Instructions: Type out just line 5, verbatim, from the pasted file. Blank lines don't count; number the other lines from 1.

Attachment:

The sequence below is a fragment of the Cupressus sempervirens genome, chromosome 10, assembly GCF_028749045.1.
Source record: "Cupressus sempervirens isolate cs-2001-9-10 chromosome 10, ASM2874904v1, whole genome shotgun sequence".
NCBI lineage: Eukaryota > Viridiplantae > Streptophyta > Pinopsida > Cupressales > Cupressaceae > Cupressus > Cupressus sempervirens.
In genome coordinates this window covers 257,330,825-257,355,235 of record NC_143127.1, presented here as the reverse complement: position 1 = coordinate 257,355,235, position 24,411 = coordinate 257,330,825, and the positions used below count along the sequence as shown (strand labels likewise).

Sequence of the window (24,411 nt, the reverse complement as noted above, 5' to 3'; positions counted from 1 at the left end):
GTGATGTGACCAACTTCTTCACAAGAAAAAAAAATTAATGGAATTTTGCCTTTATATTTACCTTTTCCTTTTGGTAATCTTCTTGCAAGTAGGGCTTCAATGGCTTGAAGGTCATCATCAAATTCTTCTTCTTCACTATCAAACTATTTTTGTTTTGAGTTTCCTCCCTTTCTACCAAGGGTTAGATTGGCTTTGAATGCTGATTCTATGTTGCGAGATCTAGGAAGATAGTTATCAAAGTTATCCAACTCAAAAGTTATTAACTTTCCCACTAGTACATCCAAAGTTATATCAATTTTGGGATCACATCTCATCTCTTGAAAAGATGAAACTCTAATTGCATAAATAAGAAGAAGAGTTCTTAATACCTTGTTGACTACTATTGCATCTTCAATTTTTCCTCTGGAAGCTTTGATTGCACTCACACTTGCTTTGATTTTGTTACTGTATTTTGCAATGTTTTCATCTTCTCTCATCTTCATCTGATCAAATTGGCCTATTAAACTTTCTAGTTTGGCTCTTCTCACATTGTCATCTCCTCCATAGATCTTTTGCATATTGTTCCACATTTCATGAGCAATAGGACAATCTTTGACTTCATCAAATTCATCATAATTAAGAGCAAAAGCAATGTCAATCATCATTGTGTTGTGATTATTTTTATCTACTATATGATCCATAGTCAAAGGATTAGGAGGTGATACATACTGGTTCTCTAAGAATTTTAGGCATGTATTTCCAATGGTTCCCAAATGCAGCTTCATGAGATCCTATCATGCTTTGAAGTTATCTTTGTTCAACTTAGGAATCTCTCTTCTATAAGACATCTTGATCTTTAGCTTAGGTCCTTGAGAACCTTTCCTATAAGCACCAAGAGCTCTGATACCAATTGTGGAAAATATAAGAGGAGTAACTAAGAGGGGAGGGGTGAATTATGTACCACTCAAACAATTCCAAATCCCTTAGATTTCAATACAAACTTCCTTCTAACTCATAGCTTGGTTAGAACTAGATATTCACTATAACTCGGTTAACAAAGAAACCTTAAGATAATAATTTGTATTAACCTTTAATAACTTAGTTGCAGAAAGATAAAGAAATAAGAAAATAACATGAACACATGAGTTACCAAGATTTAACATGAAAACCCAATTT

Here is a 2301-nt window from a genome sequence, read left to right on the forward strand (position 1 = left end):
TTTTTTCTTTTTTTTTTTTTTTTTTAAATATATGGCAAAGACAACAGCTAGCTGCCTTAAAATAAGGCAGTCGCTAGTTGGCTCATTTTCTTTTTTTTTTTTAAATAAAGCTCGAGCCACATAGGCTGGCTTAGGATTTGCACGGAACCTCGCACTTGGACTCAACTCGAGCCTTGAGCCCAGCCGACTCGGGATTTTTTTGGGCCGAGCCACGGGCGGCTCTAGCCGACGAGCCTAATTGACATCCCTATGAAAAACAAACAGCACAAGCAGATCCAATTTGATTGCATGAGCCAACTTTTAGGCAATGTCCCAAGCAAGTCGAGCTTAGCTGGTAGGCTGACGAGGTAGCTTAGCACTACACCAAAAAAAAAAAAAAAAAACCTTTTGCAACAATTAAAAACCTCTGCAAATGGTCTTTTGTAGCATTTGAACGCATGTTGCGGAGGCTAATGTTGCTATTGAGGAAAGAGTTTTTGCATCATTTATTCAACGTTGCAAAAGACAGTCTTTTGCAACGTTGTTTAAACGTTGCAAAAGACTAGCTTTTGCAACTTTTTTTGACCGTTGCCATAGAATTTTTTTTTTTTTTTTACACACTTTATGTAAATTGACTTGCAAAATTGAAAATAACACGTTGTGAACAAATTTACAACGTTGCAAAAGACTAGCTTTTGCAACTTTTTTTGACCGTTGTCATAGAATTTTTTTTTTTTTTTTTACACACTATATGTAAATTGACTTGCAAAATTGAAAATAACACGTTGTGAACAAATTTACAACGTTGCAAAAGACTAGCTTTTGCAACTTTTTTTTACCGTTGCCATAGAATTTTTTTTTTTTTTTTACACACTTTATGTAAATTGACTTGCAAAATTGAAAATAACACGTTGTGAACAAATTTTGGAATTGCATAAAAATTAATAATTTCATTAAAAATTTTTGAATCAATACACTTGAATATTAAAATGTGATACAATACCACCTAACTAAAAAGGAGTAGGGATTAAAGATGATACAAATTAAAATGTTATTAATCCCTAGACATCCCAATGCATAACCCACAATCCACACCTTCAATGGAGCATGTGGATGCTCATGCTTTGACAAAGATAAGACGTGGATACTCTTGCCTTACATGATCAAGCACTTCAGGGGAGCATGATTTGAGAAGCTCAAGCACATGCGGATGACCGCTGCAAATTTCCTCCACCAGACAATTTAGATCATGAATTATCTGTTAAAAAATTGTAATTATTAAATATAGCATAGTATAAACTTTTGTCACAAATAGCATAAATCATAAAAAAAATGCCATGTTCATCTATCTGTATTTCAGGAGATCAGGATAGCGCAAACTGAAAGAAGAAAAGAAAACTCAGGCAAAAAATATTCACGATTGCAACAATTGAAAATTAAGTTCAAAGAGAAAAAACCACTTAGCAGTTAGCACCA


Sequence of the window (24,411 nt, the reverse complement as noted above, 5' to 3'; positions counted from 1 at the left end):